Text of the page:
Tesla Model 3 production reportedly being investigated by the Federal Bureau of Investigation

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Tesla released a statement in response, confirming that it received a voluntary request for documents about its public guidance for the Model 3 and had cooperated.

Model 3 is a key part of Tesla's plan to expand from a niche player in the segment of luxury to the automaker with a wider range of consumers.

The investigation may be looking at statements made by the company in 2017, according to the Wall Street Journal's sources.

Electric auto advocates are wildly pointing to this news, loudly declaring that automakers should note that electric vehicles are profitable to make. In reality, the company didn't hit that 5,000 vehicle a week target for the first time until the end of June this year.

A Tesla spokesman said that the company was transparent about the difficulty of increasing production of the Model 3.

Musk had said as early as February of a year ago - months before Tesla started making the Model 3 - that the company planned to be manufacturing 5,000 of the vehicles a week by the fourth quarter of 2017, comments he echoed that July.

The investigation seeks to find the legitimacy of Tesla's public statement about Model 3 productions; if the number of cars on the paper tally with those actually built.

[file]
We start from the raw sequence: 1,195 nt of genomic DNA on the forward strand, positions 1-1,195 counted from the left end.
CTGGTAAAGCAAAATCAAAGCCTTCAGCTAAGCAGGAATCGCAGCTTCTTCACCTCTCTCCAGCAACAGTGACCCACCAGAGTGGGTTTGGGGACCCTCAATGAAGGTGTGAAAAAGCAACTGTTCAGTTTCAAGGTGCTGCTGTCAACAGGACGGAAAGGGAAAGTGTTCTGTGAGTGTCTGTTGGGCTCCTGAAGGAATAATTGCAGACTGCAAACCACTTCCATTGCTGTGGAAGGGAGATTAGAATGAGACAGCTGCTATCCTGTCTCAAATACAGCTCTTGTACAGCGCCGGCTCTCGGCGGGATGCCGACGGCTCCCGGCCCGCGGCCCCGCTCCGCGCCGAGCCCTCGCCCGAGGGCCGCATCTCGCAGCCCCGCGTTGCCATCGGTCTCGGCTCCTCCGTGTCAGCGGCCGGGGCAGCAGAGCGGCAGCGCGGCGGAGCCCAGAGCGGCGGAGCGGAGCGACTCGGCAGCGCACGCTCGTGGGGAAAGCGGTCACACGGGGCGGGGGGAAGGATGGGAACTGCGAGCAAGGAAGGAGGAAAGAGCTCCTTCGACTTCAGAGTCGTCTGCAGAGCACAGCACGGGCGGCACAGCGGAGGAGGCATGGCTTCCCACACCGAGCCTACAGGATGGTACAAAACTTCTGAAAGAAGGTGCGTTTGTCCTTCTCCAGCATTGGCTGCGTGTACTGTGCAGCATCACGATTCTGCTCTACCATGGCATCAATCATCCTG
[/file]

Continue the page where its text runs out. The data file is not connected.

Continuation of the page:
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The Model 3 is a key part of Tesla's plan to expand from a niche player in the luxury segment to a auto maker with broader appeal.

Tesla and CEO Elon Musk were saddled with a combined $40 million worth of fines to settle SEC's claims that Musk defrauded investors with tweets saying he planned to take the company private.

Some analysts on Wall Street even stated that they did not see a need for Tesla to raise capital in short term in order to support production of its Model 3.

The company said on Saturday customers who purchase a Model 3 Performance, which starts at $64,000, will no longer need to shell out an extra $5,000 for flashier wheels and a spoiler on the trunk.

The company said it hasn't received any further requests from the agency. In November 2017, Musk said that he expected to produce 5,000 models per week "probably sometime in March", and was ultimately three months late anyway.

For months critics have been warning that cash flow problems threatened the company's survival.

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